Were the underwriting analysts just bad analysts? No. The analysts who made poor recommendations on stocks their firms underwrote had better records when analyzing other stocks. Poor recommendations by underwriting analysts were therefore caused by bias, not incompetence, the researchers concluded.

An analyst, of course, cannot continually give bad advice without destroying the reputation that makes him or her valuable to the firm. So analysts should be expected to do the best work they can when there are no major conflicts. But how good is the best work?

A recent study by Brad Barber of the Graduate School of Management at the University of California, Davis, and two colleagues, looked at 360,000 analyst recommendations from 269 brokerage houses between 1986 and 1996. They found that stocks receiving strong positive recommendations beat the average stock return by a healthy 4.13 percentage points a year, indicating that analysts are indeed capable of identifying good stocks.

Unfortunately, the study found an ordinary investor could never match these results, which required owning a large block of stocks and immediately buying or selling when new recommendations were issued. The result would be annual portfolio turnover of 400%, causing such enormous transaction costs, such as taxes and commissions, that all of the extra gains would be destroyed.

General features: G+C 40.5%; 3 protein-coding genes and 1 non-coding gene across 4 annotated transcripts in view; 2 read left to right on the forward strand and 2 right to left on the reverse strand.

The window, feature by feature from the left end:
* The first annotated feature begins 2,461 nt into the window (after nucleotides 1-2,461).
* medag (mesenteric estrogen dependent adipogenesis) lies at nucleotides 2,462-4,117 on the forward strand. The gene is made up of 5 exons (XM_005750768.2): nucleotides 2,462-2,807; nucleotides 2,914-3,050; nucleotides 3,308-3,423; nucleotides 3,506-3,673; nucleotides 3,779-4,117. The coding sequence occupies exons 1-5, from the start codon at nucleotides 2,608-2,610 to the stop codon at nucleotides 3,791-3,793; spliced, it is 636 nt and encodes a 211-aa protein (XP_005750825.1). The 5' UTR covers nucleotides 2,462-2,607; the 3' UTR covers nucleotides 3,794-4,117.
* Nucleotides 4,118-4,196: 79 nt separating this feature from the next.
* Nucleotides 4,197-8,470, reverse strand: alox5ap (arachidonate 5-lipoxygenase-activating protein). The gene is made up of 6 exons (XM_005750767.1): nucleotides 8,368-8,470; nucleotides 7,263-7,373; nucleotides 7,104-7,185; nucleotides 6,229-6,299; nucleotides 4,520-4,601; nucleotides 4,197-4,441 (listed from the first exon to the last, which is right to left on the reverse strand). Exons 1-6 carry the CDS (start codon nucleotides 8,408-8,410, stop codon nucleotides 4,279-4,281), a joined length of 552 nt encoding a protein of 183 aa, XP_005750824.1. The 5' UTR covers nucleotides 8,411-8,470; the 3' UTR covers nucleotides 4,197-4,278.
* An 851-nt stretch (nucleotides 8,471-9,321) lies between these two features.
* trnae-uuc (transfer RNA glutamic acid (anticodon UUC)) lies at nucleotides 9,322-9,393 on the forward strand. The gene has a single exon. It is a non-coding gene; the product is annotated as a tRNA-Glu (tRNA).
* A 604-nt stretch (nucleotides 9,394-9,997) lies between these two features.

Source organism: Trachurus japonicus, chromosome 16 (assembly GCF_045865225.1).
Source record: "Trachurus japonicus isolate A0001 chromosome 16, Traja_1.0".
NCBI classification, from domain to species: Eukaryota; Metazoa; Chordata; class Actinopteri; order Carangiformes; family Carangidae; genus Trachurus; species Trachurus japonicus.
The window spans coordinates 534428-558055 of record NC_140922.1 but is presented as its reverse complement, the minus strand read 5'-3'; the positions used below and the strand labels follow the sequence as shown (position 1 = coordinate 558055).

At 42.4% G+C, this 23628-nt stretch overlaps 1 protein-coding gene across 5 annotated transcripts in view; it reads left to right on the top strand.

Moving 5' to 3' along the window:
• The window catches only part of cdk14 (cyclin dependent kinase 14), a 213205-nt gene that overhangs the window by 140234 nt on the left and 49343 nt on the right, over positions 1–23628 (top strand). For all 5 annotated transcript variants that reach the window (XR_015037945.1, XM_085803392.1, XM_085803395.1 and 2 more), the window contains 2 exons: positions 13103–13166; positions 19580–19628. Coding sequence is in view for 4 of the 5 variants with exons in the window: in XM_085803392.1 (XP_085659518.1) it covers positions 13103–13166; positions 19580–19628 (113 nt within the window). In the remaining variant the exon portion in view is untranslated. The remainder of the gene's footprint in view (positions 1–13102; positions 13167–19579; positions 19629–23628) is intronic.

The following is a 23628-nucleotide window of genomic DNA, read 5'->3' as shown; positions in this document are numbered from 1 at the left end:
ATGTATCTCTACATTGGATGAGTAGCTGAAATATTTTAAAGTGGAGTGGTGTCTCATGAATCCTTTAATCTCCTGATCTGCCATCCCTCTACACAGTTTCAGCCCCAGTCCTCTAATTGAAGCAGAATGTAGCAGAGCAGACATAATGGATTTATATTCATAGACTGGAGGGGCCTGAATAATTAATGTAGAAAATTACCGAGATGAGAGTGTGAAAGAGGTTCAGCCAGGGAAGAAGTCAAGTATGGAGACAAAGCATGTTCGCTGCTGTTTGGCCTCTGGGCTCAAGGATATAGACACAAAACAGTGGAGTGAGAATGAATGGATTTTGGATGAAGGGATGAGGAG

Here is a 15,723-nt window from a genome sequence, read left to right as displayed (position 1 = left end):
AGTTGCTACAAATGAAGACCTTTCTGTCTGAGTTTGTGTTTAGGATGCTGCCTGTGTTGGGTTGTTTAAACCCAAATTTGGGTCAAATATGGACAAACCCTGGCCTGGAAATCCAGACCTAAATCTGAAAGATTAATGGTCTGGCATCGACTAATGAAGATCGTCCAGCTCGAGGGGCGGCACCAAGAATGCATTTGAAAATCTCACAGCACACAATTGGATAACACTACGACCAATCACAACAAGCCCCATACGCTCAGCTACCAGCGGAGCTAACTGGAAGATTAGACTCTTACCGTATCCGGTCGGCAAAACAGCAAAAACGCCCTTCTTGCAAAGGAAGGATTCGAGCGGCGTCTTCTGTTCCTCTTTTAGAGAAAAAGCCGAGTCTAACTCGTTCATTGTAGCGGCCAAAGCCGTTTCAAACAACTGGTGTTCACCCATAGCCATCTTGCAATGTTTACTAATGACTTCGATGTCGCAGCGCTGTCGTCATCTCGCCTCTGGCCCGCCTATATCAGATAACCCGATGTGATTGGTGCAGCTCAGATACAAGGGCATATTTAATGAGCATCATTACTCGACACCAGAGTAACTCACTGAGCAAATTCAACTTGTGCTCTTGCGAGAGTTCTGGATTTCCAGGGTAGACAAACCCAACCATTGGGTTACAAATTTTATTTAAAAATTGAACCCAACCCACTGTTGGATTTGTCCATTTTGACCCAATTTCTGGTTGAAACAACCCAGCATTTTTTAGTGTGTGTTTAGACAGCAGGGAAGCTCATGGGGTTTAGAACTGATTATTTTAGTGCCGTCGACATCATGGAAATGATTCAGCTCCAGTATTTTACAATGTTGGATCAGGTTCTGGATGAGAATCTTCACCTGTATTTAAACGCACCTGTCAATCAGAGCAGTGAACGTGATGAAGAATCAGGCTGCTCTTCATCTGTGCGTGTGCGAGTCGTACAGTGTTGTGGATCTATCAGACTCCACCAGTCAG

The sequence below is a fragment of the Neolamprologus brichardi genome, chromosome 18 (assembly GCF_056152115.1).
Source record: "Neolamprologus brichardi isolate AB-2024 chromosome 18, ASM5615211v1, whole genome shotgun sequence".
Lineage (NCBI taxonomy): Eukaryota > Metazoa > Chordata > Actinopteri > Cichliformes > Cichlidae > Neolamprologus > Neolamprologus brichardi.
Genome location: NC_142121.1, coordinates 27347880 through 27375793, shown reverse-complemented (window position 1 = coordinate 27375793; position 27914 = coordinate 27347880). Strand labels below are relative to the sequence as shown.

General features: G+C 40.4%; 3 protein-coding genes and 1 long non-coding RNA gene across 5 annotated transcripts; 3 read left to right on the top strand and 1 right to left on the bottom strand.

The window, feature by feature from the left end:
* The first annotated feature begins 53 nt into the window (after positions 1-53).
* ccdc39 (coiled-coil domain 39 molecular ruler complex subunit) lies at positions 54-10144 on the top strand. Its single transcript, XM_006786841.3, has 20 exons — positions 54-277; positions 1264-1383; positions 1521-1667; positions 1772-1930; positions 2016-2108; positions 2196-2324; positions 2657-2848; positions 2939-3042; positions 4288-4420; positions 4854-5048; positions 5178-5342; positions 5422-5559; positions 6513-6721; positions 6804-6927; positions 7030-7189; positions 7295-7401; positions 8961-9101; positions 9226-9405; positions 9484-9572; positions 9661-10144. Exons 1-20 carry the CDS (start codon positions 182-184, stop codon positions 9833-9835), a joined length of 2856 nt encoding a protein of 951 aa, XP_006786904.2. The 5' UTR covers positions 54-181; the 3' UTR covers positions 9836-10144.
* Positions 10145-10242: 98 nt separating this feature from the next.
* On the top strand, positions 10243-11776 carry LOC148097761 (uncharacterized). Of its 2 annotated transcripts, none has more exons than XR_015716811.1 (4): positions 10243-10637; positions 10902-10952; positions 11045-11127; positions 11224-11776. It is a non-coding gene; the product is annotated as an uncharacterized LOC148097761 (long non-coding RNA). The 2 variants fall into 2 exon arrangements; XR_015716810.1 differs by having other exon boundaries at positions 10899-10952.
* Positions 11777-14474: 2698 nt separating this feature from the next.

Although stock-price predictions can be faulty, many academics believe investors should nonetheless read reports by analysts who have good track records, mainly for the detailed discussion of the companies.

Buy and sell recommendations from underwriting analysts appear to be of little value, and even recommendations from more objective analysts should be scrutinized. Analysts have adopted lots of odd-sounding verbiage to survive in an industry that frowns on anything other than a buy recommendation. Sophisticated investors know that if an analyst uses terms like "strong buy", "buy", "accumulate", "hold", and "reduce", everything other than "strong buy" means "sell."